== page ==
HO CHI MINH CITY -- Dozens of homegrown Vietnamese coffee shop chains are rapidly expanding their networks in a market that analysts say local operators understand better than international names like Starbucks can.
The fastest growing of these startups is The Coffee House, based here in Ho Chi Minh City.
"We aim to open as many as 700 outlets across Vietnam in the next five years, at an average of 10 new stores each month," founder and CEO Nguyen Hai Ninh told the Nikkei Asian Review.
Cong Ca Phe, another newcomer headquartered in Hanoi, already has expanded overseas.
The chain opened its first shop in Seoul last month and plans two more in the South Korean capital. In Vietnam, Cong Ca Phe has grown to more than 50 locations since 2007, and intends to add one or two stores monthly through 2020.
Cong Ca Phe attracts customers with its unique decor modeled on Vietnam's command-economy period of the late 1970s and early 1980s.
The owners of these emerging chains possess a good understanding of Vietnamese culture and consumers. They set clear targets for the kind of customers they cater to, and develop unique content for their spaces geared toward trendy young consumers, said Phuong Nguyen, a market researcher based in Ho Chi Minh City.
The affordable and varied drink menus are gaining popularity among students and young working-class people in cities. The chains provide a place where customers can spend hours without the internet connection being interrupted -- a problem at other cafes.
These characteristics let new Vietnamese chains compete strongly against foreign brands that have better management and services, Phuong said.
International giant Starbucks has moved slower than expected into Vietnam. Five years after its entry, the number of Starbucks stores stands at only 38. By contrast, Thailand has over 330 Starbucks, while Indonesia boasts more than 320 and Malaysia has over 190.
Another startup ranks as the most popular chain in Vietnam in terms of outlets and brand awareness. Established in 2002 by a Vietnamese-American, Highlands Coffee offers an atmosphere designed to attract young consumers aspiring to fashionable Western lifestyles.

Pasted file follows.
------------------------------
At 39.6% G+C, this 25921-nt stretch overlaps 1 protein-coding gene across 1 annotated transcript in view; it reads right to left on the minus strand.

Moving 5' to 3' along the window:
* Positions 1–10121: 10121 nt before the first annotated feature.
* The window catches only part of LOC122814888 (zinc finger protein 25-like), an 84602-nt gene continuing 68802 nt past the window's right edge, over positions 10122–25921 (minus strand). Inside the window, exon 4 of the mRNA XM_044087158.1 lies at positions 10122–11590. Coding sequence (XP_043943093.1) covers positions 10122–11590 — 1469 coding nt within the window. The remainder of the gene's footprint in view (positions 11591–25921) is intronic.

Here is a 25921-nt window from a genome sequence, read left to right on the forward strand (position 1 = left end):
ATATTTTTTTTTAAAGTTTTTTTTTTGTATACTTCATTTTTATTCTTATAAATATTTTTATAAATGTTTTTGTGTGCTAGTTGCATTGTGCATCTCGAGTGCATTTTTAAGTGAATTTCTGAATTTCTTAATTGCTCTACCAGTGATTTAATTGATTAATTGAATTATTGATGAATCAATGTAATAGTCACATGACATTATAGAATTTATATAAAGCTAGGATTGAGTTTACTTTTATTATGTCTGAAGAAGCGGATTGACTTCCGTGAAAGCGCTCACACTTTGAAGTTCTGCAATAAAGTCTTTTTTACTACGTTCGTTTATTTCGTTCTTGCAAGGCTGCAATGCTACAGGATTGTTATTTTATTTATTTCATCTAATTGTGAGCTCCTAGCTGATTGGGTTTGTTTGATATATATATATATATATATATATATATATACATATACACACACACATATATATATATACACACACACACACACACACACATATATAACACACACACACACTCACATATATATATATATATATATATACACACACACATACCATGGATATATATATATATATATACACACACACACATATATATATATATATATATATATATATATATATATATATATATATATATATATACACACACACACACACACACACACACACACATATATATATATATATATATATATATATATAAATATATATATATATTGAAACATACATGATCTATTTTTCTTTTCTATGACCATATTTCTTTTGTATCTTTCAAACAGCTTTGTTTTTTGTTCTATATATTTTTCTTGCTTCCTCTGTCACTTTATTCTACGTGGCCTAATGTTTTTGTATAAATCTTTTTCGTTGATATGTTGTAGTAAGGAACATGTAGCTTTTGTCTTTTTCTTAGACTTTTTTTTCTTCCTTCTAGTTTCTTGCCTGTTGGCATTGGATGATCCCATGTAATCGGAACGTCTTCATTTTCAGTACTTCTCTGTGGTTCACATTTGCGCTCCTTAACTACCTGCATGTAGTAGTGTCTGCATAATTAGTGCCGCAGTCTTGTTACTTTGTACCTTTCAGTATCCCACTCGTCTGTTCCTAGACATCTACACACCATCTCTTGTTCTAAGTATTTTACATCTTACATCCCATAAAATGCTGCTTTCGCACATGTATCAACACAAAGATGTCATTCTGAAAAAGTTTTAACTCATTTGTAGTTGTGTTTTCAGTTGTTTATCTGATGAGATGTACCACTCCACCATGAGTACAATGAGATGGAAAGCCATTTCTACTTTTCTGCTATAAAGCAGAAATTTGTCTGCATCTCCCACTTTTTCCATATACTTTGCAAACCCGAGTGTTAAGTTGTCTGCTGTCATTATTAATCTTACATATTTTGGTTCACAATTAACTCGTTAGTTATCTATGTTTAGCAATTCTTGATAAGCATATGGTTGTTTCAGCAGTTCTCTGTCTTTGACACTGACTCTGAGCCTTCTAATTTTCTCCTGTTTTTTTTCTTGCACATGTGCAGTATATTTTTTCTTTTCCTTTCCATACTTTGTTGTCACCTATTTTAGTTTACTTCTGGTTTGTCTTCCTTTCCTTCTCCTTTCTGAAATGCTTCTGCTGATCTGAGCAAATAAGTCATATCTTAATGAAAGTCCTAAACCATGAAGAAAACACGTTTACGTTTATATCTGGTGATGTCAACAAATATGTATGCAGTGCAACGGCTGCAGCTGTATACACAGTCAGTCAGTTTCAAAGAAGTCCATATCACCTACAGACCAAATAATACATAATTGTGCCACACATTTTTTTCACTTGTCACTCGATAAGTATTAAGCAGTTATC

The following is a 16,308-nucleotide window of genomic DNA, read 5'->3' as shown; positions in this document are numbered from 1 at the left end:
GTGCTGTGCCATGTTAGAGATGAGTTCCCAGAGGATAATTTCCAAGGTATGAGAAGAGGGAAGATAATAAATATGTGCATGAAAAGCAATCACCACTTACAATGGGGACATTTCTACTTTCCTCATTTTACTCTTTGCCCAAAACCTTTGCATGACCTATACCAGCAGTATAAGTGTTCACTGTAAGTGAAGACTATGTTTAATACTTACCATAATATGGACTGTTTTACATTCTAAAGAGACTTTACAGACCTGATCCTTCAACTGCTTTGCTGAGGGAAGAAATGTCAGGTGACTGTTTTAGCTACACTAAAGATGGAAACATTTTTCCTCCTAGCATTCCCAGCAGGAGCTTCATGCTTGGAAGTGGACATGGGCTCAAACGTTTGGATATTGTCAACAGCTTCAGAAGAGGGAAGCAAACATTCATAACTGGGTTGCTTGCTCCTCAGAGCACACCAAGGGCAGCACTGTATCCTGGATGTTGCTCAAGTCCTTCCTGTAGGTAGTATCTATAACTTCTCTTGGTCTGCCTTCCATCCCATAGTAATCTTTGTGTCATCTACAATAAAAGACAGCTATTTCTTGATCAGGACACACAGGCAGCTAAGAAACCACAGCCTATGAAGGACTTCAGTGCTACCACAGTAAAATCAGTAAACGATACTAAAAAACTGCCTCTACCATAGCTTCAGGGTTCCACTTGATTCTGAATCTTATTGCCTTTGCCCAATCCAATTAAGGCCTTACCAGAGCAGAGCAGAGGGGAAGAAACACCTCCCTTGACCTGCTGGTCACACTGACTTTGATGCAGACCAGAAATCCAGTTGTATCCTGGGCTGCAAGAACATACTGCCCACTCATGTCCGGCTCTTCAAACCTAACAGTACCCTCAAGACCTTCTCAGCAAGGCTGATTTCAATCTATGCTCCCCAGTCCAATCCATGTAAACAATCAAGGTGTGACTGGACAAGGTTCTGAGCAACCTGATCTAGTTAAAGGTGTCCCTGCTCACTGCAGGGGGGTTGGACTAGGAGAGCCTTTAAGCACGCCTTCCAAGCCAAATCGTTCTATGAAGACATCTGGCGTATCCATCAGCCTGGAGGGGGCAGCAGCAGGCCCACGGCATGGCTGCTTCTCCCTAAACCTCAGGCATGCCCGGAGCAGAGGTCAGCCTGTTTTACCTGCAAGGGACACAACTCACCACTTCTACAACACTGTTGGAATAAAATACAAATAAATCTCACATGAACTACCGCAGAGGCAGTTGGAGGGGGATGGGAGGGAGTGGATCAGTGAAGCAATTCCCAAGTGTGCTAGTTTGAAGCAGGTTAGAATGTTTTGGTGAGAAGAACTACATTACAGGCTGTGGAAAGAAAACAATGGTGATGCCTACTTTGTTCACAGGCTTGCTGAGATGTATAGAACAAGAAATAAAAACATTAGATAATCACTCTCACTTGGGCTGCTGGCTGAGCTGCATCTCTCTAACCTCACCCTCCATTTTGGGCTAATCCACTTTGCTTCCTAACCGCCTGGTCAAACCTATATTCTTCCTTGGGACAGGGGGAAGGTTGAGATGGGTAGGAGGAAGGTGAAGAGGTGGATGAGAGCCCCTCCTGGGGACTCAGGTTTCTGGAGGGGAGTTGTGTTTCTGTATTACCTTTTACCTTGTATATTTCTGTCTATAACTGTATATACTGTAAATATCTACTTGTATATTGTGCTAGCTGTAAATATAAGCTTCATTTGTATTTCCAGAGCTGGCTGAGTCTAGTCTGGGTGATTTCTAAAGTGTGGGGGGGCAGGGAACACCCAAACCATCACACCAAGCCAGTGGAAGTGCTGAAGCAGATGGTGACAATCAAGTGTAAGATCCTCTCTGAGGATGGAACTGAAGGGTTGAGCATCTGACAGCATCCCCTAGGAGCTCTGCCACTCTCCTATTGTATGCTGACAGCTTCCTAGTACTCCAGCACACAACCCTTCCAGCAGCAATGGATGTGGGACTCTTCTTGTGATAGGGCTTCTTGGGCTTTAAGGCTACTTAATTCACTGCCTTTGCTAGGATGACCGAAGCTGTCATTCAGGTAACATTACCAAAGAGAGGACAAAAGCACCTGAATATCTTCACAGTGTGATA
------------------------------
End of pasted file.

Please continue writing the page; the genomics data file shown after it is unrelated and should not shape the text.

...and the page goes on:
After being acquired by Philippine-based restaurant group Jollibee Foods in 2012, the chain has expanded to more than 200 stores from 60 in 2014, located mainly inside shopping centers. Highland's service has changed to target younger customers with affordable prices rather than the business class.
Newer chains including Thuc Coffee, Urban Coffee Station and Phuc Long, all of which have debuted during the past decade, are experiencing revenue growth estimated at 7% yearly. By contrast, older brands such as NYDC, Australian-owned Gloria Jean's Coffees and South Korea-based Caffe Bene -- and even new local chains The KAfe and Saigon Cafe -- are scaling down or closing their businesses.
High operating costs, including for rent, and a difficulty finding locations are among the main reasons for these cutbacks. A 200-sq.-meter Starbucks store in Ho Chi Minh City requires an initial investment of around $215,000, while a Coffee House shop requires $86,000, a local cafe shop owner estimates.
Many older brands were slow to adapt their business models to changes in customer tastes, which now closely follow new trends around the world, Phuong explained.